Reading L.A.: Richard Meltzer tracks down the ugly
This article was originally on a blog post platform and may be missing photos, graphics or links. See About archive blog posts.
After our encounter last week with Reyner Banham, consider the latest entry in Reading L.A. an antidote (to excessive optimism) and a palate cleanser at the same time. It’s “Richard Meltzer’s Guide to the Ugliest Buildings of Los Angeles.” Yes, his name is officially part of the title.
Meltzer remains known for having been a pioneering rock critic in the 1960s and ‘70s. But he was always interested in architecture too -- or at least in the visual extremes of the physical landscape -- and for the Los Angeles Reader, an alternative weekly, he contributed a series of columns calling out some of the city’s worst architectural offenders. Each of the columns, here collected in a 40-page, pamphlet-sized book bound by Illuminati Press the way PTAs used to bind their recipe books, is a barbed meditation on what it takes to qualify not just as a mediocre piece of architecture but as a genuine eyesore.
About the Park Glen apartments in West Los Angeles, he writes: “In beige or tan this institutional misery box would be hard to single out from the rest of its ilk (hard but not impossible). But with 80 percent of its metal plates screaming, ‘Look at us, we’re firehouse (barnyard) red!’ there’s no denying this ‘stately condominium’ its garish uniqueness.”
There’s a seen-it-all informality to the writing, and an impatient, galloping pace -- Meltzer’s gift for inventing new contractions is impressive -- but his task here is, well, nothing short of monumental: To take on the whole massive cityscape of Los Angeles, with its “displays of florid vanity” and its long boulevards stuffed with misguided attempts at one kind of period revival or another. One of the best entries here, on an office building in the Miracle Mile, has a first sentence that could stand alone on the page: “And then there’s neo-Tudor.”
What Meltzer does as well as anybody, or at least anybody since Louis Adamic or Morrow Mayo, is simply to stop and point out the obvious about how Los Angeles looks and has been put together. Yes, the city is home to some of the great landmarks of 20th century architecture. But virtually all of those buildings, mostly houses, are hidden from view. And while it is certainly possible to find a sort of inspiration in the endless anonymous banality of it all, much of what we lay our eyes on as we move through the city every day can be remarkably, even punishingly unattractive.
Each of the essays is memorably offended in its own way, but the real heart of the book comes at the end, in what Meltzer labels a “Grimly Serious Afterword.” There he delves into L.A.’s strange architectural split personality, the fact that its anything-goes commercial strips run through many neighborhoods where any change you want to make to your house has to be approved by a many-headed, self-appointed, righteously powerful design-review committee. Meltzer refers to that divide as “Calvinism meets the forces of Babylon.’ As he puts it, ‘staggering decades of incessant push-pull between abstemiousness and ostentation have left virtually no one with a clear fix anymore on either extreme, or a non-neurotic feel for the myriad (self-necessitated) parameters of any so-called ‘balance.’ We all walk a tightrope just to get through the visual encounters of a single sunlit day.”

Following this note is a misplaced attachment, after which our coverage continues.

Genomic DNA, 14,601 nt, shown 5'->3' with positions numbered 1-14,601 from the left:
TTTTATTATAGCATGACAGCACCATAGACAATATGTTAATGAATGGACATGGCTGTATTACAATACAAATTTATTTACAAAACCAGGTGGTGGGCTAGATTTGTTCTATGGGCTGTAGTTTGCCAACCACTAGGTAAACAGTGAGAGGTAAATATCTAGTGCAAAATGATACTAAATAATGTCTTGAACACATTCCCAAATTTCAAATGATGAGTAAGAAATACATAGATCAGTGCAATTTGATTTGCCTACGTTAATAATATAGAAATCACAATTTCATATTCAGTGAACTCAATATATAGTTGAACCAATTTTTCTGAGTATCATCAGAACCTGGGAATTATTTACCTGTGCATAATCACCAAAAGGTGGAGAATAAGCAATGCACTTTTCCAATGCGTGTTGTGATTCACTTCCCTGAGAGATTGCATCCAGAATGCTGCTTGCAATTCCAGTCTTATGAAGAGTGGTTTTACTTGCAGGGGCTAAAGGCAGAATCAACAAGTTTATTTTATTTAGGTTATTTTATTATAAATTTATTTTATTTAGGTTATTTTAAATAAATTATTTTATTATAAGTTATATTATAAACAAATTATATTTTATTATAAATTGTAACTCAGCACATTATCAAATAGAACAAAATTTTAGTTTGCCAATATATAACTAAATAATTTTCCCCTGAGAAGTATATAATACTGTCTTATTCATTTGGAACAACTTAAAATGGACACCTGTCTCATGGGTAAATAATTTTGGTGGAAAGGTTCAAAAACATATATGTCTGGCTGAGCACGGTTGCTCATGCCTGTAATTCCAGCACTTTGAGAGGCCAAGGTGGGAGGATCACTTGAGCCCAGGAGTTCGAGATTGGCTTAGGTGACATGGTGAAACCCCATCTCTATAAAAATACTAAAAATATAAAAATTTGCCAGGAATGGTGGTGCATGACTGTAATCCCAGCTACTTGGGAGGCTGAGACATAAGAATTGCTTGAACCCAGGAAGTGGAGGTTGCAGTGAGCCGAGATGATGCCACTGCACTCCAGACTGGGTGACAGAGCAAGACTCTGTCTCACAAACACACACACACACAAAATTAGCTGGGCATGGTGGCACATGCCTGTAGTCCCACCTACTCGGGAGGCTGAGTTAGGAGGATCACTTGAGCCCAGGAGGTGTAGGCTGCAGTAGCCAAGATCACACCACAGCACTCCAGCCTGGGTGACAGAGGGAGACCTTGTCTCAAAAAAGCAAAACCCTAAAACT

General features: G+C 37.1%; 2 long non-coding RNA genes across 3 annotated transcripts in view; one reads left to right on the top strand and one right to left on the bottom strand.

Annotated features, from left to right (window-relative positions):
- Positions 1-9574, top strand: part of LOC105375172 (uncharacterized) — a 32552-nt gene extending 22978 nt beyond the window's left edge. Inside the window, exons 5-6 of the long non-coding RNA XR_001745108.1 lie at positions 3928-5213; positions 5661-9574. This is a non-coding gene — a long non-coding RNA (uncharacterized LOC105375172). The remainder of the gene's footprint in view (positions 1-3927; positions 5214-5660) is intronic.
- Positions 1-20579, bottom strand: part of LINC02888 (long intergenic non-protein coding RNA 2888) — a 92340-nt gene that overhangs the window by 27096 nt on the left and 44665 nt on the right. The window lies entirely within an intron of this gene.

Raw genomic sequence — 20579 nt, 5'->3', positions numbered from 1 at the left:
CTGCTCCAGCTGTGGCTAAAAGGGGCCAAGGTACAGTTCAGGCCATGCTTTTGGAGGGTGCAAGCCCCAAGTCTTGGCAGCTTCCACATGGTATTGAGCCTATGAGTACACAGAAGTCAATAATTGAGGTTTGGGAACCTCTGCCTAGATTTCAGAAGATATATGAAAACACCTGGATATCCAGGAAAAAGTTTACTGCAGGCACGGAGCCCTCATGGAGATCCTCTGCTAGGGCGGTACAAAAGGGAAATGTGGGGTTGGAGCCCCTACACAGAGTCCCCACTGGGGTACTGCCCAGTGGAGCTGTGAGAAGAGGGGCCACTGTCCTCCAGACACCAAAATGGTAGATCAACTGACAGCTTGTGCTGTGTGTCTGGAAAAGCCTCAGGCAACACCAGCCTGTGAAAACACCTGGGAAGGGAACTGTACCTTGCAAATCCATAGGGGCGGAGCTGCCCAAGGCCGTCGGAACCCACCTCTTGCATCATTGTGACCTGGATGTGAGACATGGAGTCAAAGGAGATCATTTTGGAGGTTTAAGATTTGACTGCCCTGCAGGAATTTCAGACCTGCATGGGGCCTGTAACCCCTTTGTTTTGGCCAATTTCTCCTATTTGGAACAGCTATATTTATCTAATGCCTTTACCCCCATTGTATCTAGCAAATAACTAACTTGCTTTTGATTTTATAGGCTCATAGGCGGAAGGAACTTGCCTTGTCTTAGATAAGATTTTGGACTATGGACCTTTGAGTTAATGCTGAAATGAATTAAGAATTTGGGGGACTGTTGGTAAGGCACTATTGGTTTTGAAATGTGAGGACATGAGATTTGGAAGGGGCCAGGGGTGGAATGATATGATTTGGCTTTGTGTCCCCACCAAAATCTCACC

He also comes to a conclusion that seems surprising at first but will be familiar to readers of this series: that architectural ugliness, even the most unrepentant sort, is tough to define in precise terms, and in the end qualifies as another example of L.A.’s eternally slippery identity. He explores various explanations for L.A.’s ugliness -- Hollywood, capitalism, the cult of the individual, etc. -- but in the end throws up his hands and declares the city “an opaque mystery.”
In his energetic willingness to call an eyesore an eyesore, Meltzer was both out of step and ahead of his time. Thirty years ago, just as he was compiling his list of architectural losers, there was an emerging group of architects –-- Frank Gehry and Eric Owen Moss prominently among them -- coming to a very different conclusion about Los Angeles and traditional notions of beauty. These architects began to take the ugliness of the L.A. cityscape -- its chain link, its ad-hoc eclecticism, its hulking freeway overpasses -- as inspiration. For them a new piece of architecture wasn’t really serious -- or contemporary -- unless it was tough-looking enough to approach real ugliness.
As I’ve written before, the tide has turned from that point of view. Some of the very same architects now produce buildings (shimmering Walt Disney Concert Hall, anyone?) that many find genuinely beautiful. And numerous demographic shifts in Los Angeles since the 1980s mean that the ugly-chic cityscape that Gehry, Thom Mayne, Ed Ruscha and others celebrated as containing the seeds of a new aesthetic is now seen in much more straightforward terms: as a series of streets and boulevards where people actually live, rather than corridors to speed through with a camera or sketchbook in hand. The website Curbed L.A. has an unabashedly judgmental and very popular feature called “That’s Rather Hideous,” and four years ago it organized a competition, for which I was one of the judges, to find the ugliest buildings in Los Angeles.
Meltzer’s ‘Guide,’ in other words, seems altogether less dated today than you might guess, not to mention a perfect rejoinder to the unshakable sunniness of Banham’s ‘Four Ecologies.’ For those and other reasons this efficiently raucous and tough-to-find book deserves to be a whole lot better known.